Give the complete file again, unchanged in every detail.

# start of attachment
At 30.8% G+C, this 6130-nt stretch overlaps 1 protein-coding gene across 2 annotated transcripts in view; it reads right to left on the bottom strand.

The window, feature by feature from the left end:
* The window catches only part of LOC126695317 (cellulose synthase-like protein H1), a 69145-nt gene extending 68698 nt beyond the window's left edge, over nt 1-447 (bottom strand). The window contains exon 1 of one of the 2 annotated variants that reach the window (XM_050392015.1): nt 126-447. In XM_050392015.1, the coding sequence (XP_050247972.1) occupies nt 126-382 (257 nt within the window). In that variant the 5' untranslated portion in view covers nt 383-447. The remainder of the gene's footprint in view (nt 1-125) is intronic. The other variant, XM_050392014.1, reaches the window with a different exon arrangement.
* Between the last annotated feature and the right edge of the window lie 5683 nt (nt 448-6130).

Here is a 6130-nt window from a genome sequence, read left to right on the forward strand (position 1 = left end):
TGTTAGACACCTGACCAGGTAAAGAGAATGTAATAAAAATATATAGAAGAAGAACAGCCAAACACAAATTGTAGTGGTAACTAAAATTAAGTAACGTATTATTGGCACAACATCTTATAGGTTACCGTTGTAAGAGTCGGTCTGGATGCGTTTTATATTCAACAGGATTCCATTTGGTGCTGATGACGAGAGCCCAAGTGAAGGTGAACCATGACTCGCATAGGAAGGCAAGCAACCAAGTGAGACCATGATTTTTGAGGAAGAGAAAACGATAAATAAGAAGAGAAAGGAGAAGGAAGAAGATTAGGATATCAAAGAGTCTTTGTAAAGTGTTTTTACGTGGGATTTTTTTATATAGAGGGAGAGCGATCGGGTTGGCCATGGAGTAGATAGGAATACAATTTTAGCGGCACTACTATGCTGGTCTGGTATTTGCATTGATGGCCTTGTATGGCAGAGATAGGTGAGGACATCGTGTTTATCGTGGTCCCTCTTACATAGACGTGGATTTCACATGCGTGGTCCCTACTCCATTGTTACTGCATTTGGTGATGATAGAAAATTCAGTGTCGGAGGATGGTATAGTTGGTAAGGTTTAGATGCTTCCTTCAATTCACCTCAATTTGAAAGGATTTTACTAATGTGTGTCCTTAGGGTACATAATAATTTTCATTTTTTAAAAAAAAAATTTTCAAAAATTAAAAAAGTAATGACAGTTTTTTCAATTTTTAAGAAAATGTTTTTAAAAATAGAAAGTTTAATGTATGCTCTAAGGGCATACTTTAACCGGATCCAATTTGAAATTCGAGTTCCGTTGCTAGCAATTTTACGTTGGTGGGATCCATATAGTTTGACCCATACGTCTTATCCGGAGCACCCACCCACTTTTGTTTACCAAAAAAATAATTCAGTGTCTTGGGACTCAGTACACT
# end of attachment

At 30.8% G+C, this 6130-nt stretch overlaps 1 protein-coding gene across 2 annotated transcripts in view; it reads right to left on the bottom strand.

The window, feature by feature from the left end:
* The window catches only part of LOC126695317 (cellulose synthase-like protein H1), a 69145-nt gene extending 68698 nt beyond the window's left edge, over nt 1-447 (bottom strand). The window contains exon 1 of one of the 2 annotated variants that reach the window (XM_050392015.1): nt 126-447. In XM_050392015.1, the coding sequence (XP_050247972.1) occupies nt 126-382 (257 nt within the window). In that variant the 5' untranslated portion in view covers nt 383-447. The remainder of the gene's footprint in view (nt 1-125) is intronic. The other variant, XM_050392014.1, reaches the window with a different exon arrangement.
* Between the last annotated feature and the right edge of the window lie 5683 nt (nt 448-6130).

Here is a 6130-nt window from a genome sequence, read left to right on the forward strand (position 1 = left end):
TGTTAGACACCTGACCAGGTAAAGAGAATGTAATAAAAATATATAGAAGAAGAACAGCCAAACACAAATTGTAGTGGTAACTAAAATTAAGTAACGTATTATTGGCACAACATCTTATAGGTTACCGTTGTAAGAGTCGGTCTGGATGCGTTTTATATTCAACAGGATTCCATTTGGTGCTGATGACGAGAGCCCAAGTGAAGGTGAACCATGACTCGCATAGGAAGGCAAGCAACCAAGTGAGACCATGATTTTTGAGGAAGAGAAAACGATAAATAAGAAGAGAAAGGAGAAGGAAGAAGATTAGGATATCAAAGAGTCTTTGTAAAGTGTTTTTACGTGGGATTTTTTTATATAGAGGGAGAGCGATCGGGTTGGCCATGGAGTAGATAGGAATACAATTTTAGCGGCACTACTATGCTGGTCTGGTATTTGCATTGATGGCCTTGTATGGCAGAGATAGGTGAGGACATCGTGTTTATCGTGGTCCCTCTTACATAGACGTGGATTTCACATGCGTGGTCCCTACTCCATTGTTACTGCATTTGGTGATGATAGAAAATTCAGTGTCGGAGGATGGTATAGTTGGTAAGGTTTAGATGCTTCCTTCAATTCACCTCAATTTGAAAGGATTTTACTAATGTGTGTCCTTAGGGTACATAATAATTTTCATTTTTTAAAAAAAAAATTTTCAAAAATTAAAAAAGTAATGACAGTTTTTTCAATTTTTAAGAAAATGTTTTTAAAAATAGAAAGTTTAATGTATGCTCTAAGGGCATACTTTAACCGGATCCAATTTGAAATTCGAGTTCCGTTGCTAGCAATTTTACGTTGGTGGGATCCATATAGTTTGACCCATACGTCTTATCCGGAGCACCCACCCACTTTTGTTTACCAAAAAAATAATTCAGTGTCTTGGGACTCAGTACACT